Working Smarter Introduction: Smart Shifts

Almost everyone struggles in college. Most students have their first “academic wake-up call” in their first semester. Some who had stronger backgrounds in high school may skate through that first semester, but they hit a wall when they’re introduced to new material in the spring. Regardless of when it happens, you will be challenged. If struggle hasn’t come your way, then you’re either in a program that’s not stretching you enough (and you should consider transferring), or you should get ready because it’s about to happen.

Your college entrance scores have little to do with predicting whether or not you’re going to earn your degree. Barely more than half of all college students earn a four-year degree within six years of entering as freshmen, and 28 percent don’t return after their first year! And if you’re a male or a person of color (African American, Native American, or Latino), your odds of obtaining a bachelor’s degree are even worse.

And success is not just about how hard you study either. After all, across your school career, you’ve probably heard your parents and teachers repeatedly tell you to “Study harder!” Even now in college when you get a poor grade or fail to grasp the work, a professor, or a teaching assistant will offer that sage advice: “Study harder!” And it’s true. Students need to work harder by putting in more hours to prepare for class. According to one recent study, the average number of hours college students spend doing schoolwork outside of the classroom has dwindled over the past 50 years, from 24 hours to 15 hours per week. [i]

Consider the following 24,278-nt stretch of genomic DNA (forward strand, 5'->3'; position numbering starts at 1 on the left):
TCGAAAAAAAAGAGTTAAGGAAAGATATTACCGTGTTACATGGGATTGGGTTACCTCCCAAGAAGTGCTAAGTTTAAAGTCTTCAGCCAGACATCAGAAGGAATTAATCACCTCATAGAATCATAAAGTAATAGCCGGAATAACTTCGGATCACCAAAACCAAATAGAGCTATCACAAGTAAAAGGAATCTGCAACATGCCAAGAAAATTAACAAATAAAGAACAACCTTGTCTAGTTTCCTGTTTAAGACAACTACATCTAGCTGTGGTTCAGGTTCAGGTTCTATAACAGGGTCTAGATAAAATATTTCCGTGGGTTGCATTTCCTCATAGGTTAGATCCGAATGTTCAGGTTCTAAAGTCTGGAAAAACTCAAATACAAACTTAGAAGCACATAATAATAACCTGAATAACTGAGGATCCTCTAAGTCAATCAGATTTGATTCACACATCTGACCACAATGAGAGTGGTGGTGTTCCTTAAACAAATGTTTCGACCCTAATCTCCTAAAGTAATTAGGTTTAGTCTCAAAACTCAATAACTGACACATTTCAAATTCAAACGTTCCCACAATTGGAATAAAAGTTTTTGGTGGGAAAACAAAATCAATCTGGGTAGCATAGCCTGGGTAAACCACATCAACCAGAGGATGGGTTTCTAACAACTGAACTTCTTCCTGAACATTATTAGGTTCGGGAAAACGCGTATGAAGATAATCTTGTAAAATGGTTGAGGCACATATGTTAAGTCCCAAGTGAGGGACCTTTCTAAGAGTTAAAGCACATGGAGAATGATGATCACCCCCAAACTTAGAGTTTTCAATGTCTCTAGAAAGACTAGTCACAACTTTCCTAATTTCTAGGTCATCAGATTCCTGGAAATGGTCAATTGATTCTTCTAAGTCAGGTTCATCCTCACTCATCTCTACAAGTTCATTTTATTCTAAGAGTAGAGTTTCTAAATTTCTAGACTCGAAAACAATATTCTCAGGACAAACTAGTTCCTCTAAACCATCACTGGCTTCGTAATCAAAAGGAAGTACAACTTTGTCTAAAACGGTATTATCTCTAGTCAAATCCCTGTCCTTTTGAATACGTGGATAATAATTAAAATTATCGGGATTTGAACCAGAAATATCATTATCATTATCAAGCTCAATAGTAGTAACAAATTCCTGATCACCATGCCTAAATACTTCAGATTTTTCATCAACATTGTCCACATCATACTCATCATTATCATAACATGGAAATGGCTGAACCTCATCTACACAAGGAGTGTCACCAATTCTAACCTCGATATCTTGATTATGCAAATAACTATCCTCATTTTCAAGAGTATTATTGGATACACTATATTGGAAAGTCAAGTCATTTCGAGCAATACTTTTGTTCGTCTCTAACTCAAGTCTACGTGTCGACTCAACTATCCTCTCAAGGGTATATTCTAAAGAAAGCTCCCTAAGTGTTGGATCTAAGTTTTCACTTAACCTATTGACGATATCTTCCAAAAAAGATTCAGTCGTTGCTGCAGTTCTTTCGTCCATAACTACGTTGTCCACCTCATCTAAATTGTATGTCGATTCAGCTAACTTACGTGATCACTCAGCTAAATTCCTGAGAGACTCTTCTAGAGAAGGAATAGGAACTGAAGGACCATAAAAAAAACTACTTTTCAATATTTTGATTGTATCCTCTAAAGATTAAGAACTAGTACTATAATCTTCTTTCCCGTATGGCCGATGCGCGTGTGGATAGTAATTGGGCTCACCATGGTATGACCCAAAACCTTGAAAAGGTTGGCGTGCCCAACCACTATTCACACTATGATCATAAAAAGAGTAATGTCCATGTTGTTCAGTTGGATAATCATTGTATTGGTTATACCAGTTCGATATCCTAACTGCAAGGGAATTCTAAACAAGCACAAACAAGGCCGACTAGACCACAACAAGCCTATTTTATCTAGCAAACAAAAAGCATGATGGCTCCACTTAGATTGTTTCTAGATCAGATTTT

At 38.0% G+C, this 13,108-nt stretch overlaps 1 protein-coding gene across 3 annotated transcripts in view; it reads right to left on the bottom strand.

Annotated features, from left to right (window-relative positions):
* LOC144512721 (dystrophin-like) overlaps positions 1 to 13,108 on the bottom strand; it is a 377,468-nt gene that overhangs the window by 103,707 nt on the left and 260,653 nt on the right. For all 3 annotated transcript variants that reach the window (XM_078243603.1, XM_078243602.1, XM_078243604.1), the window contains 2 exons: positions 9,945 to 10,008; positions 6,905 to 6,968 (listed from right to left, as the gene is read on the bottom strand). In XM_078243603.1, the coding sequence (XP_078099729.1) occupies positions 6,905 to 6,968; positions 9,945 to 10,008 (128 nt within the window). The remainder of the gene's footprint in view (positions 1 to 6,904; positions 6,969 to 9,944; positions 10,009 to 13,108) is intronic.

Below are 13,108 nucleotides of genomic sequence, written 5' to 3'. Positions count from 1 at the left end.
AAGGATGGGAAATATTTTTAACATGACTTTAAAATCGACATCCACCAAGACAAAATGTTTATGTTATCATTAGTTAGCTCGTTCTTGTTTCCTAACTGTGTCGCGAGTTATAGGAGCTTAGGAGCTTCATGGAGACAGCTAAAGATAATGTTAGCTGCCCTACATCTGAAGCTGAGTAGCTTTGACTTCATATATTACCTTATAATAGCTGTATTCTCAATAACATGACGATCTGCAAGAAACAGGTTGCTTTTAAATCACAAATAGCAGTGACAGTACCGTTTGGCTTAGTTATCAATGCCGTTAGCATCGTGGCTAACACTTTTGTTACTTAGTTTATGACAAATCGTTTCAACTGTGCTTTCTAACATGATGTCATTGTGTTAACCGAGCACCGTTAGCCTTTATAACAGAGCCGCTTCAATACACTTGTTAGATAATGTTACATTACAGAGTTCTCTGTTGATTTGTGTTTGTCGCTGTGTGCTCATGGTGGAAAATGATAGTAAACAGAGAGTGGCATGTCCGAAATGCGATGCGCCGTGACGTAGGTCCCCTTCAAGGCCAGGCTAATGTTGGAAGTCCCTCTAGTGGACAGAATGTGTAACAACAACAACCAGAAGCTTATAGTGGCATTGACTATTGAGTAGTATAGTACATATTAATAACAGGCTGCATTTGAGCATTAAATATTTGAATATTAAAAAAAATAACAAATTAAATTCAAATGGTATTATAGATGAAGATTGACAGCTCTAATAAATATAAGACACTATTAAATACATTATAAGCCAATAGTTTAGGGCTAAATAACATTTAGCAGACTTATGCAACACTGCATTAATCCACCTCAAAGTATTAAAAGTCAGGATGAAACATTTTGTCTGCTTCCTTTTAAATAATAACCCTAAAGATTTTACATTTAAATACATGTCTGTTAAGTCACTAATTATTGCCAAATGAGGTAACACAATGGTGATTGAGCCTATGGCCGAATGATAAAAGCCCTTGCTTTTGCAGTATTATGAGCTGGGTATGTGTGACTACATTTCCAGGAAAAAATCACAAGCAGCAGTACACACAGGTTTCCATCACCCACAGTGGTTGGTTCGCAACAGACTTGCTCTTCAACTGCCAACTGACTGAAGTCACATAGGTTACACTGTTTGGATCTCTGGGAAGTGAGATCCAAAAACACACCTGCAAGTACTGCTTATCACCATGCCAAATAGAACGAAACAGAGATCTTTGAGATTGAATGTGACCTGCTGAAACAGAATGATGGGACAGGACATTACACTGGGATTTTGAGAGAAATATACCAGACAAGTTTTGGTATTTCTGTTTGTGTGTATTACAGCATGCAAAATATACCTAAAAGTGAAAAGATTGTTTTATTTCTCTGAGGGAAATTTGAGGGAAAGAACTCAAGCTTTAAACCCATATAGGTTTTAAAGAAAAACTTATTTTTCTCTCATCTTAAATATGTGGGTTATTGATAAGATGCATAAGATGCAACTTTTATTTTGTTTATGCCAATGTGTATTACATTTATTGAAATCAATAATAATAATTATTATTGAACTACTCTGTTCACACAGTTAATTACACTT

However, just putting in more time doesn’t always translate into better grades, or deeper learning. You may have already realized this.

The core problem, I’ve discovered, is a lack of a clear definition of what studying harder really means for you as an individual. Only about half of all college students polled said they had developed effective study habits in college. [ii] The word “effective” is the operative word here. The problem is not just working longer, or harder, it’s learning how to work smarter.

This blog will guide you through the learning approach that helped to turn things around for me as an undergraduate, an approach that I refined as a doctoral student, a freshman advisor, and a college dean. It will help you get smarter. Not just smarter in knowing the material, but smarter in the way you approach your work.

Vince Lombardi, the late Hall of Fame coach of the Green Bay Packers, famously said, “The only place that success comes before work is in the dictionary.” Unless you’re attending a college where you are not being challenged, I know you’re working hard, or at least you believe that you are. However, if you’re like me, your hard work is not getting the results you expect.

The main differentiators between successful and unsuccessful students are the winning mindsets, relationships and productive behaviors exhibited by those who succeed. I call these differentiators “shifts” because most students have to dramatically change or shift their thinking and their actions in college in order to be successful.